Surrendering Your Life Insurance Policy

Published December 7, 2022

surrendering life insurance policy

Planning for the future can be a bit unnerving, no matter your age or where you are in life. After a lifetime of working and saving, you may still find yourself tight on cash to meet your everyday expenses during your retirement. Chances are, at some point while planning for your later years, you purchased a life insurance policy to provide your loved ones with a layer of financial protection.

While life insurance policies are an essential part of planning for your future, there may come a time when you decide to give up life insurance coverage. Whether your coverage is no longer needed or you would rather receive the cash value, you should understand exactly what happens when you decide to surrender your life insurance policy. Learn what happens when you surrender your policy and the important considerations you should keep in mind before doing so.

What Does Surrendering a Life Insurance Policy Mean?

If you own a life insurance policy, you may be wondering whatexactly surrendering a life insurance policy means? In a nutshell:

Surrendering a life insurance policy is opting out or canceling your existing policy.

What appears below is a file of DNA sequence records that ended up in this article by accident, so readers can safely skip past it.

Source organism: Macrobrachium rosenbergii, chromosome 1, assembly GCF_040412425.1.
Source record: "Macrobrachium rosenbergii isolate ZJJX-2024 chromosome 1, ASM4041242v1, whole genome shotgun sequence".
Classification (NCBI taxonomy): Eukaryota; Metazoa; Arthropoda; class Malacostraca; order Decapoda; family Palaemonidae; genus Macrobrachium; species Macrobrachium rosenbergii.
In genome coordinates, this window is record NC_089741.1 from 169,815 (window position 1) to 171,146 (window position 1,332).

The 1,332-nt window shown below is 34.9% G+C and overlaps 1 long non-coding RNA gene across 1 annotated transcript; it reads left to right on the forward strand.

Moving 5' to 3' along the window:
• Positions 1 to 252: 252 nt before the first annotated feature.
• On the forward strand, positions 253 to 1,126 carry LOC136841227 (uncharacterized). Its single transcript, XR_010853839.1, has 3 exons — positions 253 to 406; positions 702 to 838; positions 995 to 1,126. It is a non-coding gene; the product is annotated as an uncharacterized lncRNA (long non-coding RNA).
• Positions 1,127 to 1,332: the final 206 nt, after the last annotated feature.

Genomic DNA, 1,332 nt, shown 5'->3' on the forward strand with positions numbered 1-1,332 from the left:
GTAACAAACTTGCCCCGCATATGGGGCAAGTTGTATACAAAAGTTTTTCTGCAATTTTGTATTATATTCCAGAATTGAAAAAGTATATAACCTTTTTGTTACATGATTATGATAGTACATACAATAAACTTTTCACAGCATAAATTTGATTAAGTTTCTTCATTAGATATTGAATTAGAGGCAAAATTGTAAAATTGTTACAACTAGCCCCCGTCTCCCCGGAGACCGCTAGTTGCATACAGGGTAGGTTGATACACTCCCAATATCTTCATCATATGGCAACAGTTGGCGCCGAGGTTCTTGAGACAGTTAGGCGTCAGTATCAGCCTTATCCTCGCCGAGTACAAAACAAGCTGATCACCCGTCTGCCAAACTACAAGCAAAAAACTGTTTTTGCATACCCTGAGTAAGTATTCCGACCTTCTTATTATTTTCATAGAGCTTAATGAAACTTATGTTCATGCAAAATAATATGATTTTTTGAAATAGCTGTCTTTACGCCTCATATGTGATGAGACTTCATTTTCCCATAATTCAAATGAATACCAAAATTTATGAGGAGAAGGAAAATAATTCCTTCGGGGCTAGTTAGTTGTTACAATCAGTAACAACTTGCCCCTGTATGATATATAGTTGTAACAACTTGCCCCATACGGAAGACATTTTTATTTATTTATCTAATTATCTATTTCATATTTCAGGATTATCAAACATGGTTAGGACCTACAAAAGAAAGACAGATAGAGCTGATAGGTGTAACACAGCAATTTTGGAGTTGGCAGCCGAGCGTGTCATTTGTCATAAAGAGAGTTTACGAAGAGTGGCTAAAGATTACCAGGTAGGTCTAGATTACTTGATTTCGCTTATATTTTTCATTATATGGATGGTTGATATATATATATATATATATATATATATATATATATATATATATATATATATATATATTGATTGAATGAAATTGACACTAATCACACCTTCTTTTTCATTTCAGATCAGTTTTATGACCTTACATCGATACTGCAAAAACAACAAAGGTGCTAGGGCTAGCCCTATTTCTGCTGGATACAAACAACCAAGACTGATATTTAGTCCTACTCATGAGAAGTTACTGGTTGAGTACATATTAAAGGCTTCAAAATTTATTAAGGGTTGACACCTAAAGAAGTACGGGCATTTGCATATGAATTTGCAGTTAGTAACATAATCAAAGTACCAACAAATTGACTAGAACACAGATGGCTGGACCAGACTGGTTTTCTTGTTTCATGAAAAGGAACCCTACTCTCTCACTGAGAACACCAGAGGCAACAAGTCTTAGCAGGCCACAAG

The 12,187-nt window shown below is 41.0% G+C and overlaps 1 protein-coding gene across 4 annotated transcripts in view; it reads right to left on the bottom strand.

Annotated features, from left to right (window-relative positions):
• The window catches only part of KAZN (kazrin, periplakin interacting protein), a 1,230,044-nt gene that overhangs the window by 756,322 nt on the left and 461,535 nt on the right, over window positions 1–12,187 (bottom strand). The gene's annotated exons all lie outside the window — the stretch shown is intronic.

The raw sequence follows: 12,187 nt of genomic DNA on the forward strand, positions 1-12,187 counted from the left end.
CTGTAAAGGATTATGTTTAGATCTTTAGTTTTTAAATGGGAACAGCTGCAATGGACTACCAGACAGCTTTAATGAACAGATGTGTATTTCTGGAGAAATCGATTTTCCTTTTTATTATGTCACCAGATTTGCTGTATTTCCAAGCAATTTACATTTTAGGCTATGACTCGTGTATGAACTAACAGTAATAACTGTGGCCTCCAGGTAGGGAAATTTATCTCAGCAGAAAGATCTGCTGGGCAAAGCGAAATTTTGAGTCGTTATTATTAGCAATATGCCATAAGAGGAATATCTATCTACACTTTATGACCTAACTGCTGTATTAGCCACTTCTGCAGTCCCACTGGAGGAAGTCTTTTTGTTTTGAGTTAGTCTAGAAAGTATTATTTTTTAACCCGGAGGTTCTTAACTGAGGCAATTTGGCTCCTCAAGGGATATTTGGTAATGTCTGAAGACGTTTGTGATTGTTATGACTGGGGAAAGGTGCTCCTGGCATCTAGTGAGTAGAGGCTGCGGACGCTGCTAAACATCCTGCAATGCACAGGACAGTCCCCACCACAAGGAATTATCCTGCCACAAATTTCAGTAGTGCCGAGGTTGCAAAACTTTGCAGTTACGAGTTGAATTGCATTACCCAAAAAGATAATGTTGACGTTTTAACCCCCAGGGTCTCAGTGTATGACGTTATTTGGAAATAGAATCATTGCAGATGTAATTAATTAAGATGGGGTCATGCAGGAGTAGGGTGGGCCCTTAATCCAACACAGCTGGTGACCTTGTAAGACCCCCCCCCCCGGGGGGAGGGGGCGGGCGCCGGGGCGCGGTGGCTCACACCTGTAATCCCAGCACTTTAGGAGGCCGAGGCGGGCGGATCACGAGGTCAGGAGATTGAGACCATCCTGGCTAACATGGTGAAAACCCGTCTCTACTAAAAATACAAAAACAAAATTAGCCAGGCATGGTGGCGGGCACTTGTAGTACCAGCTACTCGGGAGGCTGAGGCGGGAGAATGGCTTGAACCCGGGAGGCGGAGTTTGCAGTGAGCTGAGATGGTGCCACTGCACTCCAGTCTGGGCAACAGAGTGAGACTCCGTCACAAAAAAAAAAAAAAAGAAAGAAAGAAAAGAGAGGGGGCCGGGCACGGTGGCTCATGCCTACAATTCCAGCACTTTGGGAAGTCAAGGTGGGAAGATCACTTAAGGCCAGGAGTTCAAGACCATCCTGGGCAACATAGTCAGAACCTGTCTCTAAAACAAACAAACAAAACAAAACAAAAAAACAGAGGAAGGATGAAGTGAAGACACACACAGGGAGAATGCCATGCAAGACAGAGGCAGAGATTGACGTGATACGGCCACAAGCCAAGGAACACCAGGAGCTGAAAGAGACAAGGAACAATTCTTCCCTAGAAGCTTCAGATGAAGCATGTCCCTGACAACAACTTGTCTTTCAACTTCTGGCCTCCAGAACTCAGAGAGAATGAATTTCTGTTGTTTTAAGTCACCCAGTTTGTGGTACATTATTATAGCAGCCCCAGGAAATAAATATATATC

When you surrender your policy, you’re telling the insurance company that you no longer wish to receive life insurance coverage, and in exchange, want to receive the policy’s accrued cash value. As the policyowner, when you surrender your life insurance policy, you also forgo the death benefit to your beneficiaries.

Depending on the type of life insurance policy you own, and whether it has a cash value or investment aspect, the process of surrendering is relatively simple. In most cases, your insurer will immediately terminate the coverage and send you a check for the policy’s cash surrender value. This is the balance in your policy’s cash value account, minus any applicable surrender fees your insurer may charge. The reason people surrender their life insurance policy for the cash value is because it alleviates them of the burden of monthly premiums, creating an opportunity to use this money for other investments or necessities. 

Life insurance policies can accrue a significant amount of cash value—or none at all—depending on the policy’s age and type. Generally, older policies have a higher cash surrender policy. Cash value builds slowly and picks up momentum over time. When a life insurance policy is first purchased, you may notice little movement in your cash value balance—but after a few years, the balance grows significantly. Surrender fees are also higher during the early years of the policy, but they phase out over time. Whole and universal policies accrue cash value, so these policy types are the most attractive option to surrender.

What Happens When You Surrender a Whole Life Policy?